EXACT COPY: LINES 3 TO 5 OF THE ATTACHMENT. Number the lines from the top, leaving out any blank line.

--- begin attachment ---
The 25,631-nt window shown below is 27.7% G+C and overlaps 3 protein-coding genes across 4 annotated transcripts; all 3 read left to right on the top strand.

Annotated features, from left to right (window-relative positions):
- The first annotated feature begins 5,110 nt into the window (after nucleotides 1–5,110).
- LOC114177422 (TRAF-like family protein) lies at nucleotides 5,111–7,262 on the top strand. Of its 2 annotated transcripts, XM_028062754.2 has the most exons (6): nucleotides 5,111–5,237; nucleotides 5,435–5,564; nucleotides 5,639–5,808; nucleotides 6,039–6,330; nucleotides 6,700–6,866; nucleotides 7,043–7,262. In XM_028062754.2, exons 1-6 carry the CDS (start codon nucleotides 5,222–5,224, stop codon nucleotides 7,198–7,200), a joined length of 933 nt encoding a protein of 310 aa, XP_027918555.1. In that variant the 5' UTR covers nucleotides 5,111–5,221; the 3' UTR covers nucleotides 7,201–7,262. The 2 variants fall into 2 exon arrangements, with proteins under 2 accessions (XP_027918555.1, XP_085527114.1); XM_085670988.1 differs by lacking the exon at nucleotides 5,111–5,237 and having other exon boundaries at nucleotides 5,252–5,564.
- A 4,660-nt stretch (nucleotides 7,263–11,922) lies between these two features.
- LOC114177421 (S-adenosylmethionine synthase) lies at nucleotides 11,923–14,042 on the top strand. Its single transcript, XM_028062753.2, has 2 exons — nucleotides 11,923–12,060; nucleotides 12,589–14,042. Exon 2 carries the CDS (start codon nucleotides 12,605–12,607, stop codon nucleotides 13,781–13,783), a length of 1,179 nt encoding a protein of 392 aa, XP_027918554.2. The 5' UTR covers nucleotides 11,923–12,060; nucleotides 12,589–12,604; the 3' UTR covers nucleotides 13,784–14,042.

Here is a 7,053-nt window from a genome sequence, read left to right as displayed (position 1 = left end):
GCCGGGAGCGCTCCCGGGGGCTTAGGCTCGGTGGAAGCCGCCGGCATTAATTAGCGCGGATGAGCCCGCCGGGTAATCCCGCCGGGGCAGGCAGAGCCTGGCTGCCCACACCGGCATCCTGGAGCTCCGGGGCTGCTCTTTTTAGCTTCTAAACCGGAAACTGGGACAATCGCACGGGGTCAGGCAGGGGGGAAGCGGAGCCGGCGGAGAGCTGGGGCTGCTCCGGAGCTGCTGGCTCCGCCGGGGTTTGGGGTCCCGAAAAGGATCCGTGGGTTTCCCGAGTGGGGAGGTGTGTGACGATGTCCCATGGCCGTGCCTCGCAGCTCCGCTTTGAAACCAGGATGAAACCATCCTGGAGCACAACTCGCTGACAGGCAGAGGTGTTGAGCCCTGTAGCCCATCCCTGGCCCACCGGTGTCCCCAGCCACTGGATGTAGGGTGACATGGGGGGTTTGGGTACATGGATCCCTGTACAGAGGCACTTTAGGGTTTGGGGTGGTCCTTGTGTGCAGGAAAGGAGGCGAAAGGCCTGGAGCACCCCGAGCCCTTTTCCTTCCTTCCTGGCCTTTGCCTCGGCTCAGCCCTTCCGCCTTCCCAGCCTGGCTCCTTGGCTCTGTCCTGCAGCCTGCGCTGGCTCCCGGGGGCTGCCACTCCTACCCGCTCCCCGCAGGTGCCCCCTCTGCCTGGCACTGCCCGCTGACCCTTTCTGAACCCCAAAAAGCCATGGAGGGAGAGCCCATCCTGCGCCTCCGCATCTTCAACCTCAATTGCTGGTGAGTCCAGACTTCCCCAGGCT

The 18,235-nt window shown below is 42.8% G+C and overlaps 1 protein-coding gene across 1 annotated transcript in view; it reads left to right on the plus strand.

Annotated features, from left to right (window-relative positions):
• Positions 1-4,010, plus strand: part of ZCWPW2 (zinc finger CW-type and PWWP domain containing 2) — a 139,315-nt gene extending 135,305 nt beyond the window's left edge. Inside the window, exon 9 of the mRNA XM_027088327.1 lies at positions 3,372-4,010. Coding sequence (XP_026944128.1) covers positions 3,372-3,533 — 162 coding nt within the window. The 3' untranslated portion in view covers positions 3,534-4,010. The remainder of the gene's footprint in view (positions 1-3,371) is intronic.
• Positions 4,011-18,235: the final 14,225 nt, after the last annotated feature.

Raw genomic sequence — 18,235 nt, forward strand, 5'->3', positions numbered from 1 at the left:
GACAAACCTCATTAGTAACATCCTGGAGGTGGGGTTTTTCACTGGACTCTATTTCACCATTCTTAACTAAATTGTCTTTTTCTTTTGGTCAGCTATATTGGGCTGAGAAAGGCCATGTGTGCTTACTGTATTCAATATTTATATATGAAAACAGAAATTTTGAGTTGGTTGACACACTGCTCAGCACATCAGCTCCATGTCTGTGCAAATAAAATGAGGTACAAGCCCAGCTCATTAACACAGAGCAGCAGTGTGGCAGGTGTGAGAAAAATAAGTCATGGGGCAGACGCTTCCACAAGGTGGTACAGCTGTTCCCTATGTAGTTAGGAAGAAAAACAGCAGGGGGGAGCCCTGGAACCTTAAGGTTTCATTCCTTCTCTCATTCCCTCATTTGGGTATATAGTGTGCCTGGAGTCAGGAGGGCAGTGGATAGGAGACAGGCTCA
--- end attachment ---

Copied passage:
- The first annotated feature begins 5,110 nt into the window (after nucleotides 1–5,110).
- LOC114177422 (TRAF-like family protein) lies at nucleotides 5,111–7,262 on the top strand. Of its 2 annotated transcripts, XM_028062754.2 has the most exons (6): nucleotides 5,111–5,237; nucleotides 5,435–5,564; nucleotides 5,639–5,808; nucleotides 6,039–6,330; nucleotides 6,700–6,866; nucleotides 7,043–7,262. In XM_028062754.2, exons 1-6 carry the CDS (start codon nucleotides 5,222–5,224, stop codon nucleotides 7,198–7,200), a joined length of 933 nt encoding a protein of 310 aa, XP_027918555.1. In that variant the 5' UTR covers nucleotides 5,111–5,221; the 3' UTR covers nucleotides 7,201–7,262. The 2 variants fall into 2 exon arrangements, with proteins under 2 accessions (XP_027918555.1, XP_085527114.1); XM_085670988.1 differs by lacking the exon at nucleotides 5,111–5,237 and having other exon boundaries at nucleotides 5,252–5,564.
- A 4,660-nt stretch (nucleotides 7,263–11,922) lies between these two features.